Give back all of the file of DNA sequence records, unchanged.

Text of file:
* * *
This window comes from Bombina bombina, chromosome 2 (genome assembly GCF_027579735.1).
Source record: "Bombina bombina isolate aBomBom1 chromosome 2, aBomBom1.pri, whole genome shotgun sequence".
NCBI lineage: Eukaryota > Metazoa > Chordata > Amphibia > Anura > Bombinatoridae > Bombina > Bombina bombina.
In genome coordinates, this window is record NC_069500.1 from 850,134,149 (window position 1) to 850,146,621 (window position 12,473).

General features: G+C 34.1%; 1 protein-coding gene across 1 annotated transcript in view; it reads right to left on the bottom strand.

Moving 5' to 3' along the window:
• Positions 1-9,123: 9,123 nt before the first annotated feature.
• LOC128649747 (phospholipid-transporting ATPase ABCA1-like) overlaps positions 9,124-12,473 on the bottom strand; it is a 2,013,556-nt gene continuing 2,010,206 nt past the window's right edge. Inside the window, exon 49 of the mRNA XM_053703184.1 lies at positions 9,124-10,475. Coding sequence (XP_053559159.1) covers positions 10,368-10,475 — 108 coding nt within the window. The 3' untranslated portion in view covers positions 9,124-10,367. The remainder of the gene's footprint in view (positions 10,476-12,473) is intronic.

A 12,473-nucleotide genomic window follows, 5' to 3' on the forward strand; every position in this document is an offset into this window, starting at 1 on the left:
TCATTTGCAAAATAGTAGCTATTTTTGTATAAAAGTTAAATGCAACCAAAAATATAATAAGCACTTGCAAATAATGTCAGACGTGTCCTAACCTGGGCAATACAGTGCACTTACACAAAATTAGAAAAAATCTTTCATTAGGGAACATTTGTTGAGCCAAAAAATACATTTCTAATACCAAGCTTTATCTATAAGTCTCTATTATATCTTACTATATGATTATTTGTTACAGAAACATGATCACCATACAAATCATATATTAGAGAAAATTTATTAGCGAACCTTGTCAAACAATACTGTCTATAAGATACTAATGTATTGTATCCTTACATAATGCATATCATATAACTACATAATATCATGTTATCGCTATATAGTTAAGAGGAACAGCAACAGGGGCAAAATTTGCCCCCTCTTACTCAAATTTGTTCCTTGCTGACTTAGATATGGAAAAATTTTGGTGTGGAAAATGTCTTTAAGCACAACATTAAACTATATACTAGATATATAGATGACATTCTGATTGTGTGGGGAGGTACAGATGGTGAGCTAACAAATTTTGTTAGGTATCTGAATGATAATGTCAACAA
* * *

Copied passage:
This window comes from Bombina bombina, chromosome 2 (genome assembly GCF_027579735.1).
Source record: "Bombina bombina isolate aBomBom1 chromosome 2, aBomBom1.pri, whole genome shotgun sequence".
NCBI lineage: Eukaryota > Metazoa > Chordata > Amphibia > Anura > Bombinatoridae > Bombina > Bombina bombina.
In genome coordinates, this window is record NC_069500.1 from 850,134,149 (window position 1) to 850,146,621 (window position 12,473).

General features: G+C 34.1%; 1 protein-coding gene across 1 annotated transcript in view; it reads right to left on the bottom strand.

Moving 5' to 3' along the window:
• Positions 1-9,123: 9,123 nt before the first annotated feature.
• LOC128649747 (phospholipid-transporting ATPase ABCA1-like) overlaps positions 9,124-12,473 on the bottom strand; it is a 2,013,556-nt gene continuing 2,010,206 nt past the window's right edge. Inside the window, exon 49 of the mRNA XM_053703184.1 lies at positions 9,124-10,475. Coding sequence (XP_053559159.1) covers positions 10,368-10,475 — 108 coding nt within the window. The 3' untranslated portion in view covers positions 9,124-10,367. The remainder of the gene's footprint in view (positions 10,476-12,473) is intronic.

A 12,473-nucleotide genomic window follows, 5' to 3' on the forward strand; every position in this document is an offset into this window, starting at 1 on the left:
TCATTTGCAAAATAGTAGCTATTTTTGTATAAAAGTTAAATGCAACCAAAAATATAATAAGCACTTGCAAATAATGTCAGACGTGTCCTAACCTGGGCAATACAGTGCACTTACACAAAATTAGAAAAAATCTTTCATTAGGGAACATTTGTTGAGCCAAAAAATACATTTCTAATACCAAGCTTTATCTATAAGTCTCTATTATATCTTACTATATGATTATTTGTTACAGAAACATGATCACCATACAAATCATATATTAGAGAAAATTTATTAGCGAACCTTGTCAAACAATACTGTCTATAAGATACTAATGTATTGTATCCTTACATAATGCATATCATATAACTACATAATATCATGTTATCGCTATATAGTTAAGAGGAACAGCAACAGGGGCAAAATTTGCCCCCTCTTACTCAAATTTGTTCCTTGCTGACTTAGATATGGAAAAATTTTGGTGTGGAAAATGTCTTTAAGCACAACATTAAACTATATACTAGATATATAGATGACATTCTGATTGTGTGGGGAGGTACAGATGGTGAGCTAACAAATTTTGTTAGGTATCTGAATGATAATGTCAACAA